Storing White Potatoes or Sweet Potatoes at room tempature
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I love growing my own food. Part of growing all the food is not only eating it fresh in the summer, but preserving it for winter use. One vegetable we use for cooking throughout the year is potatoes. This storing method can be used for both regular potatoes and sweet potatoes. Note that red skinned white potatoes will not keep as long as brown or yellow skinned potatoes, and thick skinned keeps even longer. So use the red ones first, then the thin skinned, leaving the thick (like russets) for last. 

Storing potatoes for winter actually starts before the harvest. Reduce the water to the potatoes for a couple weeks prior to harvest. This helps the skin to dry and harden which will prevent mold growth later. Wait until the vines start to die back. They will turn speckled yellow before completely drying up. Waiting until this point allows the potato tubers to completely mature prior to harvest.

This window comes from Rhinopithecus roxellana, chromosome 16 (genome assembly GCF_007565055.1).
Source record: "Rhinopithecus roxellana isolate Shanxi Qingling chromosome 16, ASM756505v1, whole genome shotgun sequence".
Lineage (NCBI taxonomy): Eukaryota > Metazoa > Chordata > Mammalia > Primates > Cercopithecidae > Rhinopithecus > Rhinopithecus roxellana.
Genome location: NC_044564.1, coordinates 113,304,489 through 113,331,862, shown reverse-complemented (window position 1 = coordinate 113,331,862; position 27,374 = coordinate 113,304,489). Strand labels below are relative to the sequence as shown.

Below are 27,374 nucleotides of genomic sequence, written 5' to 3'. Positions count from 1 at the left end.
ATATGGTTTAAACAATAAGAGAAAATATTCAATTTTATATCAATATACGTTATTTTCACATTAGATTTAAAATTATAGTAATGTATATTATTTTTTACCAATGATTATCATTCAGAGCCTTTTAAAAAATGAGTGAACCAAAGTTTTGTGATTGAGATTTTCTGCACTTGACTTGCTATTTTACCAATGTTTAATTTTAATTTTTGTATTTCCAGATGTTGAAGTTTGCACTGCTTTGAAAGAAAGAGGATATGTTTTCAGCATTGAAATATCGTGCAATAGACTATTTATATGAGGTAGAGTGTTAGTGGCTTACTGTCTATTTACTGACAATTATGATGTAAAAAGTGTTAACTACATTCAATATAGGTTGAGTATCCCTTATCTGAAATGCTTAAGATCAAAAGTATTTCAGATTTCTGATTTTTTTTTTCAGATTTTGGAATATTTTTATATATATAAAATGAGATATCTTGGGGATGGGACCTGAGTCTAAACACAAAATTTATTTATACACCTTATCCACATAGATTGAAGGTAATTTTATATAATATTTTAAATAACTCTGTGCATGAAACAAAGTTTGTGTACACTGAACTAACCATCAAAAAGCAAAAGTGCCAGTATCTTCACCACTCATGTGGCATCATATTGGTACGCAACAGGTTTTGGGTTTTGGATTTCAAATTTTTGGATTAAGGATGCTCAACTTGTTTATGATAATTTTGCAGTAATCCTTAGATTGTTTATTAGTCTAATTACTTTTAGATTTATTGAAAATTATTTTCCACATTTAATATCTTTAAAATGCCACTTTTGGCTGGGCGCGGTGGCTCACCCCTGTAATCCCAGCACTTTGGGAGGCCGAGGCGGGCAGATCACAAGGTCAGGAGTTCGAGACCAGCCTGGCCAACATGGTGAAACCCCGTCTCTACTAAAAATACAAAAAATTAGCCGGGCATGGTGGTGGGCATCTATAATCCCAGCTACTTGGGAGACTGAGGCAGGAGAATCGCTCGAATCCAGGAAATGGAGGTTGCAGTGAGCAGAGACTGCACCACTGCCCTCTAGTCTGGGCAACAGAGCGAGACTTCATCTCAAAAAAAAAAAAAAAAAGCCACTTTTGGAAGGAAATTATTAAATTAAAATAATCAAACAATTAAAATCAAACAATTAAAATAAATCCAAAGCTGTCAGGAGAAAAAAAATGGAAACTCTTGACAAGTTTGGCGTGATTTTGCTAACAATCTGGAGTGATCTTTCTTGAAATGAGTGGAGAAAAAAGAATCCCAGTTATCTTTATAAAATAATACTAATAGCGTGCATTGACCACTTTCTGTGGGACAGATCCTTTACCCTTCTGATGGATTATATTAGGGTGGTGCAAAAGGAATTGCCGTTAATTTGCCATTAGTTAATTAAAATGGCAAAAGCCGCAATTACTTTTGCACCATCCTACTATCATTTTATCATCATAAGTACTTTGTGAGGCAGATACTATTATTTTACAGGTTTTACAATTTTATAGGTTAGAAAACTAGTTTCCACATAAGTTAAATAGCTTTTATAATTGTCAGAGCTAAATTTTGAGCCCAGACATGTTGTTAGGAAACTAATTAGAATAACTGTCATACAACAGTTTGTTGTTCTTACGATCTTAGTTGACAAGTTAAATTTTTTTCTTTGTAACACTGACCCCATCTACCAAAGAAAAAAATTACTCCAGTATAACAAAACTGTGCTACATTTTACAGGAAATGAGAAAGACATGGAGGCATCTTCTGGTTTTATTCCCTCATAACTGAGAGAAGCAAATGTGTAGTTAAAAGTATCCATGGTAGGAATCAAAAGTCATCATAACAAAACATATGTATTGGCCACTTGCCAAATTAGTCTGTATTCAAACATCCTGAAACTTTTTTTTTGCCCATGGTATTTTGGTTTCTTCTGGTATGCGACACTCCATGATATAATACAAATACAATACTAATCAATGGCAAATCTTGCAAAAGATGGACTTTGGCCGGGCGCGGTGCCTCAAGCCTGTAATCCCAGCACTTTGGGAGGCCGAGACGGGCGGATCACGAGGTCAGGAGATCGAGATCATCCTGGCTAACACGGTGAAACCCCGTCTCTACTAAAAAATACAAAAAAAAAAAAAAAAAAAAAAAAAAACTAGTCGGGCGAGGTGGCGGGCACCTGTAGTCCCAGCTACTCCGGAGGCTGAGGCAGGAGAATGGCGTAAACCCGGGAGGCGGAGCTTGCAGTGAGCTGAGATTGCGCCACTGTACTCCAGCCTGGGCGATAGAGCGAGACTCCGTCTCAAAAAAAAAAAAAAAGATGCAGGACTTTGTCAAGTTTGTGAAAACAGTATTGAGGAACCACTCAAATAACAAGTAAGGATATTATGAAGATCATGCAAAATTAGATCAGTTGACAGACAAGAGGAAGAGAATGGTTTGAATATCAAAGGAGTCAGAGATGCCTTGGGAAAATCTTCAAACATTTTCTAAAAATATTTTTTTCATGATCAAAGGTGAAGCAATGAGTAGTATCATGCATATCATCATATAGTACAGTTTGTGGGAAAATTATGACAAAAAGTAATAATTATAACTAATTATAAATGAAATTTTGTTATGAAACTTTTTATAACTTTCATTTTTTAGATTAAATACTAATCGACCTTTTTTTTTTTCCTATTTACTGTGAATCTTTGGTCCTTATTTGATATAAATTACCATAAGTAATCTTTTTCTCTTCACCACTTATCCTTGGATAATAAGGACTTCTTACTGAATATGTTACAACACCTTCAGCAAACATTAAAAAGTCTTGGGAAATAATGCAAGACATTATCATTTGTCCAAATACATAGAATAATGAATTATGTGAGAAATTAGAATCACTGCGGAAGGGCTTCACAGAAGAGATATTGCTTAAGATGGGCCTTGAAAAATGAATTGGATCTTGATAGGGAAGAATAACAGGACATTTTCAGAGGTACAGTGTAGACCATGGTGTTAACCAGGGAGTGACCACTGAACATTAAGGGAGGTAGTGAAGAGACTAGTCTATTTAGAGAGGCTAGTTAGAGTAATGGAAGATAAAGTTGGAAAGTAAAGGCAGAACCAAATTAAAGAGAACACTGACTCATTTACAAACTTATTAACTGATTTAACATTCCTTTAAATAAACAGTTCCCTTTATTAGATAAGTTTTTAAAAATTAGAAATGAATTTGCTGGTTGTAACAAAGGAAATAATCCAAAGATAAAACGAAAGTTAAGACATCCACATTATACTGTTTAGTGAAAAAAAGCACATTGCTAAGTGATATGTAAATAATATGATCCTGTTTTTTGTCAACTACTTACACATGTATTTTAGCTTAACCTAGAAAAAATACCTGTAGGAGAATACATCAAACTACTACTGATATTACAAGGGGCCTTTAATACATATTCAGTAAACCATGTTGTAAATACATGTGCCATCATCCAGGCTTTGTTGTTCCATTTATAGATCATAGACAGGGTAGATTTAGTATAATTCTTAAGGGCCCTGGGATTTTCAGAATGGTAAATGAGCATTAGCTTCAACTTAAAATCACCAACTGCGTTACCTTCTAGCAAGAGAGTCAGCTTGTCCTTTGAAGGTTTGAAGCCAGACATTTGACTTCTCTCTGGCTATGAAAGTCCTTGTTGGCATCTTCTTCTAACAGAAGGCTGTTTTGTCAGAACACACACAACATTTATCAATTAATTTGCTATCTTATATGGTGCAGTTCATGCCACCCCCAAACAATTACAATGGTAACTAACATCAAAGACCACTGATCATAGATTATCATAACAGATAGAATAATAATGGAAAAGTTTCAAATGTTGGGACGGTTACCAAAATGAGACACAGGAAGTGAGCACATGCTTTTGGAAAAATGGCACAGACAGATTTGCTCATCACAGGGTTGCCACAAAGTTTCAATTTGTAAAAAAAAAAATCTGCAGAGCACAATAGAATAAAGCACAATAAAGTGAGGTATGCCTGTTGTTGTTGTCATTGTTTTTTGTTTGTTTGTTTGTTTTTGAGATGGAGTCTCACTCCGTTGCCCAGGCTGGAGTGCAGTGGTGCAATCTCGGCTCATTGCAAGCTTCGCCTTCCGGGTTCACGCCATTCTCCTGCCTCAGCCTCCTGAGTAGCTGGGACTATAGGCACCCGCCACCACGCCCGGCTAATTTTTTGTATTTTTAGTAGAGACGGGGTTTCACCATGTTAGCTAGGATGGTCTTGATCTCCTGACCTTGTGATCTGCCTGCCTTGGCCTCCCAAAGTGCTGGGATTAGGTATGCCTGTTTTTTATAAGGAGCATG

Dig the potatoes, being careful to not cut or damage any tubers while digging. Lightly dust the dirt from the potatoes and place them in a shallow open box. 

Curing is next, and the most crucial for long term storage. White potatoes tend to be harvested late in the summer when it is still warm and humid. Sweet potatoes are more towards fall, when temperatures are cooling off. Both need to be cured for 10-14 days in warm temperatures with high humidity. White potatoes' ideal temperature is 65 degrees with 95% humidity, while sweet potatoes are closer to 80-85 degrees with 80% humidity. I cure my white potatoes in my garage, which is a little higher in temperature than ideal, but the humidity is about right. Sweet potatoes I place next to the furnace in boxes covered with a cloth to keep humidity up. 

After the curing period is up you can gently brush any remaining dirt off the potatoes. Dispose of or use quickly any with bad spots, soft spots, green ends, or cuts. Store potatoes in a cool and dry room. An unheated basement room or garage works well for this. But take care to make sure they do not freeze. I have a cellar room that we can close off to keep the heat out of, in our basement that works well. Ideal temperature for storing white potatoes is around 40 degrees, while sweet potatoes can handle a bit warmer at 55 degrees. 

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